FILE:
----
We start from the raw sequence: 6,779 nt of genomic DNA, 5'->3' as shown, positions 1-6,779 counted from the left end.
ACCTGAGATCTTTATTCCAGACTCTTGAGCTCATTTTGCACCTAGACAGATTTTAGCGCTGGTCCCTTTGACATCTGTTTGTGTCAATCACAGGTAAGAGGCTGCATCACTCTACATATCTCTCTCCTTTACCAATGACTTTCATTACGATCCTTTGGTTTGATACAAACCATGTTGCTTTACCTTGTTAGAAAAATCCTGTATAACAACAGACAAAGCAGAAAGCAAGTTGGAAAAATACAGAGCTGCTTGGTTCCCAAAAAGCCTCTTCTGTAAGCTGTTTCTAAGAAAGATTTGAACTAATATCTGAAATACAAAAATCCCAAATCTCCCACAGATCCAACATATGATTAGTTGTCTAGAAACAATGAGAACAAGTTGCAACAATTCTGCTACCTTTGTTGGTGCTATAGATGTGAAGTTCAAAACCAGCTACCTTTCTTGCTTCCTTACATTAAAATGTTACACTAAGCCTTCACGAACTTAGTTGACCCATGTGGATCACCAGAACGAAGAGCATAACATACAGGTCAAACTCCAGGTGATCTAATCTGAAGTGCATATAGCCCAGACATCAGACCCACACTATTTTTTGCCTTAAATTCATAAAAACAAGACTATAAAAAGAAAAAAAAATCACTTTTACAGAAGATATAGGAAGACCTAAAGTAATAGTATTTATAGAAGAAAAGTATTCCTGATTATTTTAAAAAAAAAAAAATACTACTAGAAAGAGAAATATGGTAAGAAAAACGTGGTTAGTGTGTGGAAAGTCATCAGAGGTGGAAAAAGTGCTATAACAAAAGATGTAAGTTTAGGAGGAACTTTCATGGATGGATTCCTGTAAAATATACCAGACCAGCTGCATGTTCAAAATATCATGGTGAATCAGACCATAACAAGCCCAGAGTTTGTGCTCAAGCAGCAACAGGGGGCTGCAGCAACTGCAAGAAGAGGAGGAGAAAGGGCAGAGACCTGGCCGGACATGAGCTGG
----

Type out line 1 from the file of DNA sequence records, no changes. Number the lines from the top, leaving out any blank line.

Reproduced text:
We start from the raw sequence: 6,779 nt of genomic DNA, 5'->3' as shown, positions 1-6,779 counted from the left end.